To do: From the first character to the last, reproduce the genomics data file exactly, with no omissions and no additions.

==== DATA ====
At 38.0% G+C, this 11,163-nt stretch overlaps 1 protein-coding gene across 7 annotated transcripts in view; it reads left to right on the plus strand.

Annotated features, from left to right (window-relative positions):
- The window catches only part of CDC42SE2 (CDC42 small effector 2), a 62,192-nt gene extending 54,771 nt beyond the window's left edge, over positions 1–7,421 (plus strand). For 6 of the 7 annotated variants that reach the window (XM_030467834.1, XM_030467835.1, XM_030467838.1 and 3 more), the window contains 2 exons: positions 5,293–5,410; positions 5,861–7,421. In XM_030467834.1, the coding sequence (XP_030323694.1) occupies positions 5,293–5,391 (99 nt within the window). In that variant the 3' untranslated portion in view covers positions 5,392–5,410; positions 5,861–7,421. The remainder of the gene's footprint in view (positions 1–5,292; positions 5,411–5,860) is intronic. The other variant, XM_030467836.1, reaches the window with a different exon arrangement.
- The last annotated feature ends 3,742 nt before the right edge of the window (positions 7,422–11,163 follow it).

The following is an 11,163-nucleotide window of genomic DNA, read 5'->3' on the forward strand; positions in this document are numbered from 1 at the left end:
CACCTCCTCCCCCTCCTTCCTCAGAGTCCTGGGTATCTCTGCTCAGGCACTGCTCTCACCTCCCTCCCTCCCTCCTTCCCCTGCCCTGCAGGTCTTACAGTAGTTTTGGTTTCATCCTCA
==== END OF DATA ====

At 38.0% G+C, this 11,163-nt stretch overlaps 1 protein-coding gene across 7 annotated transcripts in view; it reads left to right on the plus strand.

Annotated features, from left to right (window-relative positions):
- The window catches only part of CDC42SE2 (CDC42 small effector 2), a 62,192-nt gene extending 54,771 nt beyond the window's left edge, over positions 1–7,421 (plus strand). For 6 of the 7 annotated variants that reach the window (XM_030467834.1, XM_030467835.1, XM_030467838.1 and 3 more), the window contains 2 exons: positions 5,293–5,410; positions 5,861–7,421. In XM_030467834.1, the coding sequence (XP_030323694.1) occupies positions 5,293–5,391 (99 nt within the window). In that variant the 3' untranslated portion in view covers positions 5,392–5,410; positions 5,861–7,421. The remainder of the gene's footprint in view (positions 1–5,292; positions 5,411–5,860) is intronic. The other variant, XM_030467836.1, reaches the window with a different exon arrangement.
- The last annotated feature ends 3,742 nt before the right edge of the window (positions 7,422–11,163 follow it).

The following is an 11,163-nucleotide window of genomic DNA, read 5'->3' on the forward strand; positions in this document are numbered from 1 at the left end:
CACCTCCTCCCCCTCCTTCCTCAGAGTCCTGGGTATCTCTGCTCAGGCACTGCTCTCACCTCCCTCCCTCCCTCCTTCCCCTGCCCTGCAGGTCTTACAGTAGTTTTGGTTTCATCCTCA